A recent series of job cuts shows that tough financial times remain for the state’s hospitals – and may get worse next year, experts say.
The biggest cuts have come in two hospital systems in Columbus.
Columbus Regional Health eliminated 219 positions in a cost-reduction move in November. The cuts came after a $17 million operating loss in fiscal 2013 and a similar loss in fiscal 2014, the Columbus Ledger-Enquirer reported. The job cuts included 99 terminations.
Later in the month, St. Francis Hospital, also in Columbus, eliminated 65 filled positions and 15 vacant positions while grappling with a $30 million accounting inaccuracy it discovered in October.
Newton Medical Center
And last Friday, 23 employees of Newton Medical Center in Covington were affected by staff cuts, the Rockdale Citizen reported.
The layoffs are not at the level that Georgia hospitals pursued during the depths of the recession. And they may be partly a sign of necessary belt-tightening during difficult times.
Still, hospital industry officials see that the current revenue trends aren’t positive. full story
Grady Health System has released financial data that it says buttresses its argument that it has been paid unfairly by Blue Cross and Blue Shield of Georgia.
It’s the latest salvo in the contract battle between the major Atlanta safety-net provider and the state’s biggest health insurer.
Grady Memorial Hospital
Since late November, Grady Memorial Hospital has been “out of network’’ for Blue Cross’s health plan members after contract renewal negotiations between the two organizations broke down.
Because those talks failed to produce a deal, patients with Blue Cross insurance face higher out-of-pocket costs at the Atlanta hospital.
Grady has mounted a vigorous media campaign asserting that it has been underpaid by Blue Cross for years. Blue Cross has issued arguments against Grady’s stance in a less publicized way.
The newly presented financial figures, Grady says, were based on a 2012 study facilitated by a national hospital association and compiled by an independent consulting group.
“Because we are still negotiating with Blue Cross, we didn’t want to share details – but the insurer is misinforming the public so it is important we share the facts,’’ Grady says in announcing the study results. full story
Georgia public health officials are assembling a tiered system among the state’s hospitals for identifying and treating Ebola patients.
Dr. Patrick O’Neal
And they hope to have it in place this month, with the hospitals publicly identified as treatment facilities in the state.
The plan was outlined by Dr. Patrick O’Neal, director of health protection for the Georgia Department of Public Health, at the agency’s board meeting Tuesday.
“Georgia has done an outstanding job in preparation for Ebola,’’ said O’Neal, who credited leadership by Dr. Brenda Fitzgerald, the agency’s commissioner.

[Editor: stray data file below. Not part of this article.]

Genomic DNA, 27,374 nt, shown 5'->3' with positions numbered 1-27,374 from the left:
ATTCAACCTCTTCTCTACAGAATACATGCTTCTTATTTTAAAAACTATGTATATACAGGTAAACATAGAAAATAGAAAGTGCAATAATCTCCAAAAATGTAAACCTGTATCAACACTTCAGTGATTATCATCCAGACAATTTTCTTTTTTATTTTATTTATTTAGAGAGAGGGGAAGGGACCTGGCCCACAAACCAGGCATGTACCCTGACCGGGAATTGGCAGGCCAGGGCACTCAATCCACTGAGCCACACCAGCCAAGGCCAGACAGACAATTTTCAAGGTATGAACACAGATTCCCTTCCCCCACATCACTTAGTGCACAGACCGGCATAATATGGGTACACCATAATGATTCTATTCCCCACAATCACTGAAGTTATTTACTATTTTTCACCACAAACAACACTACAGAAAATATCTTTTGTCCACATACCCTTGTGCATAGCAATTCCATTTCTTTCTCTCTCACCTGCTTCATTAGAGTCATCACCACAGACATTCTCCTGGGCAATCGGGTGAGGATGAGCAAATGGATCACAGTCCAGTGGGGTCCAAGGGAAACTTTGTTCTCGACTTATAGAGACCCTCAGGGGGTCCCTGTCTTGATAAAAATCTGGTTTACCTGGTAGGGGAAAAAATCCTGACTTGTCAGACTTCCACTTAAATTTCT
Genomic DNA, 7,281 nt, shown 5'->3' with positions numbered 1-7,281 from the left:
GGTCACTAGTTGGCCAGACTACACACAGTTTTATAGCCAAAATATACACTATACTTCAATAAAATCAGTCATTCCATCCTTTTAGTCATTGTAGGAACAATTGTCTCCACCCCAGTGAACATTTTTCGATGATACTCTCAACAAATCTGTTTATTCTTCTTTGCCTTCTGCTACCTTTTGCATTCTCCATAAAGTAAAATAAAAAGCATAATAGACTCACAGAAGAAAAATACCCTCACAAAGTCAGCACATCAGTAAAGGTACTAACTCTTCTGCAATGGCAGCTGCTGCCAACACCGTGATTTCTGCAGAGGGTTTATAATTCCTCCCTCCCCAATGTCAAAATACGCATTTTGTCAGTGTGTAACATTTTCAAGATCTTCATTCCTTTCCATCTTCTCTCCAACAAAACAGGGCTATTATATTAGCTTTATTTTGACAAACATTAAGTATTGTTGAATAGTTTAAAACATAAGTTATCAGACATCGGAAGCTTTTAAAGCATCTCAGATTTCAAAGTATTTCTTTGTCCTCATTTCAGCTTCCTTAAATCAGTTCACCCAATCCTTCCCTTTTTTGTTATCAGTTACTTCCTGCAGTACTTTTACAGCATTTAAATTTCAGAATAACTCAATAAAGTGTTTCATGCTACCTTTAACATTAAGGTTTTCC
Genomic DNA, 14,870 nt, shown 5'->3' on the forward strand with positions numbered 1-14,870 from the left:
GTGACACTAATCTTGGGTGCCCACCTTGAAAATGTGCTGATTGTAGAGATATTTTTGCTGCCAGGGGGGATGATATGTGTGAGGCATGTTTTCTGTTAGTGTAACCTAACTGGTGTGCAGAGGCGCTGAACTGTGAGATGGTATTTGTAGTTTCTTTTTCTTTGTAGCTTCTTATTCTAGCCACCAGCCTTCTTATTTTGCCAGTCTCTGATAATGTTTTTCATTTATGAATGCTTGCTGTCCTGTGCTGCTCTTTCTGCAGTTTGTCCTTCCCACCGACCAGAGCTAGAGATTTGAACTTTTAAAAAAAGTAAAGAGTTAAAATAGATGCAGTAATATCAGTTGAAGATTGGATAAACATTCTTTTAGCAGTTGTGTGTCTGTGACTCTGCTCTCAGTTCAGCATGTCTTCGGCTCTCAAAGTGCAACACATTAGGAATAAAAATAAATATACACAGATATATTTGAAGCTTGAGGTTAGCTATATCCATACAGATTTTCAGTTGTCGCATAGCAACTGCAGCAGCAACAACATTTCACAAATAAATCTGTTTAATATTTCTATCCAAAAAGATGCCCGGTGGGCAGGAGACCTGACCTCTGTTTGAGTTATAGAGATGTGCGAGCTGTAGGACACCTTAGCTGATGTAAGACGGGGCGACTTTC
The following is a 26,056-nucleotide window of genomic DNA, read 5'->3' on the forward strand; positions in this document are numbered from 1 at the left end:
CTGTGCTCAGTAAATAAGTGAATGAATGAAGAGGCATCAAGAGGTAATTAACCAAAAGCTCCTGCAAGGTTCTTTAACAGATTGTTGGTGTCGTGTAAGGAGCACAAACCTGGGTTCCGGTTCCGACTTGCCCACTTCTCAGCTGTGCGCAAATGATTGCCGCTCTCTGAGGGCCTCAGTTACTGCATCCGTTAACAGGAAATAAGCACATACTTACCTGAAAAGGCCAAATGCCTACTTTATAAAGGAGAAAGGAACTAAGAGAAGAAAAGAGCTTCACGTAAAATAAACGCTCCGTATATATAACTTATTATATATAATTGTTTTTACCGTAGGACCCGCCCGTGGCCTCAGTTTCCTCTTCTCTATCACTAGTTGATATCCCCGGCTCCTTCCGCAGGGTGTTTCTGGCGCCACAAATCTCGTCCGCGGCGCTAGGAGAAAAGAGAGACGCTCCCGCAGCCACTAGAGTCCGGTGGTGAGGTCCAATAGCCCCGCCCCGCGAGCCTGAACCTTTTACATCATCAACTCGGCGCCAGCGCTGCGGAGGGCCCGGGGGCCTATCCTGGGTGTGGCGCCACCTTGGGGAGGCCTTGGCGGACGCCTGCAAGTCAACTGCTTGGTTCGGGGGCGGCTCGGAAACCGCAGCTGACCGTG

“We’ve led much of the country,’’ he said. “Our hospitals and health care providers have stepped up.’’ full story
A struggling rural hospital in east-central Georgia hopes to gain firmer financial footing through a new partnership with University Health Care System in Augusta.
University Health Care will manage Washington County Regional Medical Center in Sandersville beginning Jan. 1, under an agreement announced Monday.
Such rural hospitals and their survival have been a focus for political leaders in Georgia after the closure of four of these facilities in the past two years.
Jimmy Lewis of HomeTown Health, an organization of rural hospitals in Georgia, said recently that besides the four closures, 15 more facilities are “financially fragile.” Six of those, he said, “could go tomorrow due to low cash.”
Those financial pressures led Gov. Nathan Deal to appoint a Rural Hospital Stabilization Committee, which last week concluded its hearings with a public comment period.
Earlier this year, Washington County Regional Medical Center discontinued non-emergency baby deliveries because of financial losses, joining the more than 40 hospitals in rural areas in Georgia that have given up deliveries due to costs. full story
The starkly worded ads call it an issue of fairness.
With full-page advertisements in newspapers and through TV commercials, Grady Health System has ramped up its media campaign to bring attention to what it says are unfair payments from Georgia’s largest insurer.
“Blue Cross Blue Shield pushed Grady out of its network,’’ say the ads in the Wall Street Journal and the AJC, which appeared in editions this week.
Grady Memorial Hospital and its clinics, as of Nov. 24, are “out of network’’ for Blue Cross and Blue Shield of Georgia’s health plan members after contract negotiations between the two organizations broke off late last month.
Though the two sides had appeared far apart on what the safety-net hospital system would be paid for services, the collapse of the contract negotiations came as a surprise. Almost invariably, pay disputes between insurers and hospital systems are resolved before an existing agreement expires, though often in the final hours before the deadline. full story